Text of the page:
traveler3.jpg“he didn’t stay away…he came right back…the very next day.”  I think that’s how the old Enlgish pub song goes.  Henry is never leaving and I’ve decided it’s ok…he’s a nice guy and I’m warming to the idea of his staying here forever.

Recently, I discovered Henry has a girlfriend.  ..and she’s feral (wild).

The other day I was in the woodshed and I looked up and I thought he was sitting on top of the wood pile.  “What are doing up there?” I asked. Still not wanting to claim him or comply with his wish make him part of my feline family, I fussed as I gathered fire wood. “You need to find another home. I can’t have any more cats. There are thousands of homes and farms in Stephens County – pick one,” I griped.

The little kitty listened intently and then made a decision.  It jumped up onto the rafters and continued to watch me intently. 

When I finally looked up from gathering wood, I realized it wasn’t Henry but another little cat…a kitten. Some women go all gooy when they see a human baby, I go all gooy for kittens. Nothing brings out my maternal instinct faster than a kitten in distress.  Not even puppies, though I love them, too.  But a kitten’s cry for help just breaks my heart and I have to respond. 

Over the years, I’ve become a sort of “cat whisperer” and an expert at fostering and rehabilitating kittens in need, then finding them good homes.  Once I saw this little girl, all the bells and whistles of ‘Nurse MJ’ went off and I decided I needed to get her immediately. 

As she stared at me from the rafters, I tried to make friends, but she jumped off and ran into the woods.  Later, she was in the tool shed where Henry’s food and bed are. That’s when I saw she was no more than about 3-4 mos old and very pretty. White with silver tabby spots. It’s also when I decided to trap her and bring her inside, get her spayed and either keep her or let her go. 

It was a struggle. After leaving out and setting up a humane trap baited with sardines didn’t work, I found her again one day in the tool shed.  Quickly, I closed the cat door and set about to scruff her and put her in a carrier.

Well it was World War 3, I can tell you, but after about an hour of playing “Dodge the Human” with her, I managed to catch her.  I’m sure the experience traumatized her, but I was determined.  Had I just gradually let her get used to me by allowing her to come and go from the tool shed, perhaps she would have tamed up in a couple of years.  Meantime, however, she’d be having one litter of kittens after another in places I wouldn’t have been able to find.

Then she would have brought them to the tool shed for food when she weaned them. That meant, literally dozens of cats everywhere and I didn’t want that.  Still don’t.

Anyway, the entire time she was in my back bedroom, Little Girl never warmed up to me or my other cats. Every day I left her food under the bed where she was holed up. She ate, but only later at night when it was quiet.

It’s not a good idea to try to talk and coo too much to a feral cat. Since cats communicate more verbally than with body language, they interpret the sounds as your way of saying you plan to eat them.  They haven’t learned your language and have no idea what you mean. So it’s interpreted as hostile. It’s better to say nothing around them. 

A feral cat is just like any wild animal. Humans are the enemy. If you don’t get a feral kitten and bon with it before it’s 4wks old, it’s lost to the wild forever.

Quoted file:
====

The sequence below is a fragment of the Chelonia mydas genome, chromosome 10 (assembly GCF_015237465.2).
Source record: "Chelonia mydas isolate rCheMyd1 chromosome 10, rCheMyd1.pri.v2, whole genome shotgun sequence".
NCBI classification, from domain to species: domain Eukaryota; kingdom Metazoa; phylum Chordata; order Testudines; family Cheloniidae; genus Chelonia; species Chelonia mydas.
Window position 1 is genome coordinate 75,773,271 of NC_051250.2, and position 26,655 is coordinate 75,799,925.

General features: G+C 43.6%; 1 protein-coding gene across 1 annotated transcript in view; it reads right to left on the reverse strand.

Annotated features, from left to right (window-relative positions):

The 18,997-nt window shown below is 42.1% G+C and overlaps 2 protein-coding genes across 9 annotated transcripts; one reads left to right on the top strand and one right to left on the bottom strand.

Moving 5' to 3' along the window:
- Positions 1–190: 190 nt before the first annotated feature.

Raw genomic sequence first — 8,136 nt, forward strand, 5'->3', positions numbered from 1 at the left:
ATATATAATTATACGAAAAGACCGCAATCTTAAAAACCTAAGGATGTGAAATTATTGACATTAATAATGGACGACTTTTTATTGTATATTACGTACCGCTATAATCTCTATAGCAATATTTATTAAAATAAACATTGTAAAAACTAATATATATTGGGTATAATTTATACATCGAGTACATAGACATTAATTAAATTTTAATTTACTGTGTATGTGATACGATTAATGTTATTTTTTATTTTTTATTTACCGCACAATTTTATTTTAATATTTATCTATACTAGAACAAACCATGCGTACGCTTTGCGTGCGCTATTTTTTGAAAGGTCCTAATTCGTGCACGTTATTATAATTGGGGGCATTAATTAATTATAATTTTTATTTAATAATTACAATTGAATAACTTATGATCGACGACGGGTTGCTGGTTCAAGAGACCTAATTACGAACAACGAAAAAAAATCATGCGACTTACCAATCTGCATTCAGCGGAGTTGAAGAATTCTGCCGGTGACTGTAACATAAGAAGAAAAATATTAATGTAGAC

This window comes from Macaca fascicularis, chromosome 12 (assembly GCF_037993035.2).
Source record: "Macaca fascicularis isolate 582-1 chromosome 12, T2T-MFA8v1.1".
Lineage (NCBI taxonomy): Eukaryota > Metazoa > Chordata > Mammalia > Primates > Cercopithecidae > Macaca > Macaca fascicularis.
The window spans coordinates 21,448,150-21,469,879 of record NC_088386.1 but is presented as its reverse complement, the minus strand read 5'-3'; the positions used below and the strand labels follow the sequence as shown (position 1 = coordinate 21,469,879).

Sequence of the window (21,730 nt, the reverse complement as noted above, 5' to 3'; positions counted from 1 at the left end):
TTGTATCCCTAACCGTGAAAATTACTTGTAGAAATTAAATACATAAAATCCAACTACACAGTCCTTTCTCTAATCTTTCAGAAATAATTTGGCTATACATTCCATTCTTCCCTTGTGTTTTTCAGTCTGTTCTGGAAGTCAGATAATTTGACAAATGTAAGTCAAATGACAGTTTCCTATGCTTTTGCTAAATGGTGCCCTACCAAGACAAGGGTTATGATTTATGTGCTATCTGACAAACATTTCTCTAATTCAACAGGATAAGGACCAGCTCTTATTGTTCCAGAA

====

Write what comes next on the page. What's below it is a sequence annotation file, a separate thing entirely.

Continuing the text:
So was the case with Little Girl. She had obviously been on her own since a small kitten and raised by a feral queen.

Day after day I left her food and water, cleaned her litter box and left. ..saying little. After a week, I began to try and interact with her. She would only stare at me from under the bed and move away if it looked like I was getting too close.

After two weeks, I pulled out her water bowl and discovered she had pee’d in it. I also found she had stopped eating.  She wasn’t coming out to use the litterbox and wasn’t eating or drinking water. Bad signs both. There was no way I could catch her again so I decided to open the window and let her jump out. Strangely, she refused to leave from under the bed – even after I left the room. 

So now I had a real dilemma. I had a feral cat, pooping and pee’ing under my guest bed and not eating. If a cat doesn’t eat for 48 hours, their liver begins to shut down and protein starts to clog the liver. They become toxic and die.

I was ready to have a friend come over and just go through the battle of catching her, when Henry decided to come in. As he walked around the house, he was talking to me because he wanted his dinner.  To my amazement, Little Girl heard him and from behind the bedroom door, I heard her crying….crying for him.  Then I looked and she was sticking her paw under the door!

So I opened the door and stood back and she came out and started following Henry all over the house, crying and pawing at him as if to say, “Help! I’m being held prisoner by a crazy human!”

After a little while, Henry walked into her room and found the open window and jumped out..and she went right behind him…free at last.

That was two weekends ago.  For a long time I didn’t see her. She had abandoned the woodshed and the tool shed and I hoped she had maybe gone back home..hoping she actually had a home.

Then the other morning as I walked my dog, I heard her cries. Henry was walking with us chattering as he does and off in the distance I heard her answering him.  When I looked, I saw her, back in the woods on top of a pile of old particle board that had once been yet another shed but that had been demolished because it was falling in on itself.

There she sat, calling for her only friend.  My only hope is that late at night she comes up to the tool shed for food.

It’s my fault for being too anxious to make friends with her and get her spayed.  Now all I can do is wait and hope. Guess, I’ll be seeing kittens this summer.